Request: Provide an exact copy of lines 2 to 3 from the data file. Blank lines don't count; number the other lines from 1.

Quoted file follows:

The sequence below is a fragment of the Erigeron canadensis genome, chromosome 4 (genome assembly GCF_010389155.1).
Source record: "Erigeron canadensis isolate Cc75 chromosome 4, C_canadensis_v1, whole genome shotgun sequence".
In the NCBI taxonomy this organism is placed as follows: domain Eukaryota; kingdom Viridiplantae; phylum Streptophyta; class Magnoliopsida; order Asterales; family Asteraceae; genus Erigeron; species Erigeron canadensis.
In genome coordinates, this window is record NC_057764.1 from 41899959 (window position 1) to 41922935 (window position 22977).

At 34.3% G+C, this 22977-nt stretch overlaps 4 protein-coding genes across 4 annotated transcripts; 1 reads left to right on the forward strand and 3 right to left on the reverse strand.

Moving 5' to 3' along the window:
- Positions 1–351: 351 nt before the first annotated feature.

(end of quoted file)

Source record: "Erigeron canadensis isolate Cc75 chromosome 4, C_canadensis_v1, whole genome shotgun sequence".
In the NCBI taxonomy this organism is placed as follows: domain Eukaryota; kingdom Viridiplantae; phylum Streptophyta; class Magnoliopsida; order Asterales; family Asteraceae; genus Erigeron; species Erigeron canadensis.